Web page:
A wedding is guaranteed to be one of the most emotionally-charged days that you will experience in your whole life. And this can be even truer when there’s someone very special who is missing from your big day.
Our grandparents and parents are our first role models as we grow up: they shape who we are and who we become. Their support through the defining moments of our lives is fundamental. So when we lose a close relative – and especially if this happens near to the wedding date itself – it’s important to honour and acknowledge their love, guidance and support.
If you’re struggling to feel as excited as you should about your wedding, because there’s going to be an empty space at your top table, then here are some lovely ideas to commemorate either a recently-passed family member or simply a relative, friend or pet with whom you had a loving connection.
If your father has passed away, then why not consider walking yourself unaccompanied towards your beloved? One bride carried her Dad’s silk handkerchief to have a little part of him there with her on her journey.
You could also ask your Celebrant to include some wording at the start of the ceremony about how proud your Dad would have been to see his daughter marry. Or perhaps a brother or uncle could take on the role of male escort?
Many brides choose to have their mother accompany them on that traditional walk into their wedding ceremony; this also works beautifully if Mum brought you up on her own, or you never had a father-figure in your life.
The simplest way for a Bride or Groom to keep memories of a loved one close to them is to carry their photo in a small frame attached to their bouquet or buttonhole. A florist can secure the miniature frame, locket or charm to the handle of your flowers or boutonnière; Etsy has a lovely selection.
Why not incorporate a piece of your ancestral heritage into your wedding ceremony? Some of the more creative ideas I’ve heard about are items of family gold melted down to make new wedding rings for a couple, and hand-fasting cords fashioned using lace from the Mother of the Bride’s wedding dress! Clan tartan may often be seen in a hand-fasting. Recently, a Groom’s father was honoured by using his copy of The Bible as a ring “cushion”.
A memorial table laid out with a selection of wedding photographs from both your families is a subtle, yet comforting, reminder of missing loved ones.
Chalk boards, mismatched photo frames and candles can be very prettily arranged in a dedicated space, perhaps somewhere quiet, that you and your guests may choose to visit for some calm contemplation during the day.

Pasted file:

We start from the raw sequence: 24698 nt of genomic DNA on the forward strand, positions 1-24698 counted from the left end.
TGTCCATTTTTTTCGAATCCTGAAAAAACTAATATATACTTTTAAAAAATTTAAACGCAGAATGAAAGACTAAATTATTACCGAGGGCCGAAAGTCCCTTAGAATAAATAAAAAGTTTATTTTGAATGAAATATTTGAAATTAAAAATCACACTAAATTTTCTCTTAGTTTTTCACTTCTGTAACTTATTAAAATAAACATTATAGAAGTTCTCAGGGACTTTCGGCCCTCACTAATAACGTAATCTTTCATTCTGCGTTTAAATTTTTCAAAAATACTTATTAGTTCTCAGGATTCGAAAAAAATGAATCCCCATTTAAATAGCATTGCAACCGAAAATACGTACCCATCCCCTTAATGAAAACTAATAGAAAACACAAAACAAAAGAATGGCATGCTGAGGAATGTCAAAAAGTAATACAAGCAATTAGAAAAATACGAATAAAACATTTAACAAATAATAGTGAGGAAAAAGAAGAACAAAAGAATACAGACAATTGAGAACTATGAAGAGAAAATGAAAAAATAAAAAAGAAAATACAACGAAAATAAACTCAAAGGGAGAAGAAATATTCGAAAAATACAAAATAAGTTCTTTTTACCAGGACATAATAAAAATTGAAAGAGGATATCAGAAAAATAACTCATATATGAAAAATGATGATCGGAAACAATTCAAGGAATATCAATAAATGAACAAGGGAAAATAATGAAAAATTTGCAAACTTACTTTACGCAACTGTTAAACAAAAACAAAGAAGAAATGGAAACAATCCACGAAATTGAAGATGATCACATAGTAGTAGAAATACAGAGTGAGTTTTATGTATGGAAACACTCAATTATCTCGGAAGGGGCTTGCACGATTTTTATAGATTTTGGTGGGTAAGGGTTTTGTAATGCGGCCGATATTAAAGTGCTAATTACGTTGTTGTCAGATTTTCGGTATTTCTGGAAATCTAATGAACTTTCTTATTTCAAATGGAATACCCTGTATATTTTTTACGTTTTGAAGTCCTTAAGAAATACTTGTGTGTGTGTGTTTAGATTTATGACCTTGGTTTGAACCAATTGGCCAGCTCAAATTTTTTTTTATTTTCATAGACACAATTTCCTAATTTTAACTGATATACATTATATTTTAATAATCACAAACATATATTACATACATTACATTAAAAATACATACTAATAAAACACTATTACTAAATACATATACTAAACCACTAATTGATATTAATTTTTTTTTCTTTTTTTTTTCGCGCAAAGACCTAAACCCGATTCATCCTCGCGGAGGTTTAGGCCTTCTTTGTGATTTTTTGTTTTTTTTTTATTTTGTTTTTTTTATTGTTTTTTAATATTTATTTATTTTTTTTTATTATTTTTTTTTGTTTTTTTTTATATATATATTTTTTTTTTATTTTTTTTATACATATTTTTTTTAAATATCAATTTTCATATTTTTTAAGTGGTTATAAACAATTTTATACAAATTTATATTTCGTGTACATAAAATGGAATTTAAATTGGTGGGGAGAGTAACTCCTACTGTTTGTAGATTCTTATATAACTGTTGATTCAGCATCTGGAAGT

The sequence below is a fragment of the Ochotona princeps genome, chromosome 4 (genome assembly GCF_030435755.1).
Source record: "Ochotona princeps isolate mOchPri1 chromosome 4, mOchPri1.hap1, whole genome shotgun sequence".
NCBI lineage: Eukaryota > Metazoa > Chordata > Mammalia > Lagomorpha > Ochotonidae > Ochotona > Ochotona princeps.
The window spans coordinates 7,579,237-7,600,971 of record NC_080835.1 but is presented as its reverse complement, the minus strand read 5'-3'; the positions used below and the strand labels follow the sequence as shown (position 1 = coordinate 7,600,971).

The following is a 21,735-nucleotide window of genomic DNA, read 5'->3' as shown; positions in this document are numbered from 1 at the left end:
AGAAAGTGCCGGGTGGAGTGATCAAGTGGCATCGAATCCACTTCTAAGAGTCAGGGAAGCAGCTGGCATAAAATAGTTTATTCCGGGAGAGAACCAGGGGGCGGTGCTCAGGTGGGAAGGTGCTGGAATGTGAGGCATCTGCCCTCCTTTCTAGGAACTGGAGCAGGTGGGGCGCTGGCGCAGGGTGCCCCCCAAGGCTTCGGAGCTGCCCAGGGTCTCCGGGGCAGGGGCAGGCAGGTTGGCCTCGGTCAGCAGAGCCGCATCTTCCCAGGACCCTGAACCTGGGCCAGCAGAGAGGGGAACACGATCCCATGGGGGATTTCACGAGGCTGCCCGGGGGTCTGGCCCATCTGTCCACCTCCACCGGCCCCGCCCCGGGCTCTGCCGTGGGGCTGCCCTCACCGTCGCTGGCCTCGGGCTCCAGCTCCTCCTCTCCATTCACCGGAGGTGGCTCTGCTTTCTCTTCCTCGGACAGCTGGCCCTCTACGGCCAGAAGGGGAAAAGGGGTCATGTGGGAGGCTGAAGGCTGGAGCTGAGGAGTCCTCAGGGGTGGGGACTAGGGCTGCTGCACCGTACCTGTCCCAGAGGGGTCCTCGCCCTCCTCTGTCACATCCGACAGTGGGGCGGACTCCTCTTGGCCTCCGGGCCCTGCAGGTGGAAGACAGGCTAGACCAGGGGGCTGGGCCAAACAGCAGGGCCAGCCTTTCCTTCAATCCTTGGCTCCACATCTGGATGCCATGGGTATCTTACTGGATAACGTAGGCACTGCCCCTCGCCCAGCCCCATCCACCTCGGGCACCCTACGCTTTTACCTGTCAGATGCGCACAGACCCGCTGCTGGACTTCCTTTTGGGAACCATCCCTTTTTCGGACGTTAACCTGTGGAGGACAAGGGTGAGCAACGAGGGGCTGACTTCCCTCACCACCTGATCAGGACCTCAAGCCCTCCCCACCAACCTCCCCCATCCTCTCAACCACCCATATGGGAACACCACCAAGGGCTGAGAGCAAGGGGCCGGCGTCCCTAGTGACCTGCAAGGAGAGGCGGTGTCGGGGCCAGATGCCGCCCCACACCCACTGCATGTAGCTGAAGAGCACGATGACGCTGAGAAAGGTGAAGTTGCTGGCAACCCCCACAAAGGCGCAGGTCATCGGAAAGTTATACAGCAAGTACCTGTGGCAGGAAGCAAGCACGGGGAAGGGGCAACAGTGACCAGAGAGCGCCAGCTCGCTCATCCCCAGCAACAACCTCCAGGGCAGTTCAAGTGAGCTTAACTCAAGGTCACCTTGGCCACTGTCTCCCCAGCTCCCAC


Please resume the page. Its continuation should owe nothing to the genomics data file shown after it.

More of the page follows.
In a bespoke ceremony written by a Celebrant, a short segment can be included to acknowledge and thank any loved ones who have passed away: this can be a particularly poignant moment, especially if the death is recent.
“Let’s now take a moment to remember those beloved family and friends who are missed today, and whose love is still felt strongly in your hearts.”
Consider making a dedication to those you’ve lost, printed on your order of service or wedding programme. Often found on the back page, using wording like “In memory of those who can no longer be with us in body but who will forever be in our hearts” will touch everyone who reads it.
An empty chair or a place setting at the top table could be reserved for the special person you’re missing. But bear in mind this option has the potential to trigger sad feelings if it’s in your line of vision during the ceremony itself.
There’s nothing stopping you paying tribute to a much-loved pet instead of a relative. One couple designed their suite of wedding stationery around their beloved Beagle who was too old to travel to their wedding to be “Best Dog”.
Sadly she was put to sleep just a few weeks before their big day, but having her immortalised in cartoon form on the order of service, menus, and lanyards served as a sweet reminder that she would have joined in the fun if she could!
Lighting a remembrance candle can acknowledge the spiritual presence of lost loved ones, and is frequently chosen as part of a Celebrant-led wedding ceremony. A personalised memorial candle may be lit as part of an opening ritual, allowing the flame to stay burning for the duration of your ceremony.
The most important element of the bespoke wedding ceremonies that Independent Celebrant Katie creates is her couple’s love story. Katie does have a soft spot for a woodland wedding as well as a penchant for G&T!Find Katie's profile here
10th June 2018
9th June 2018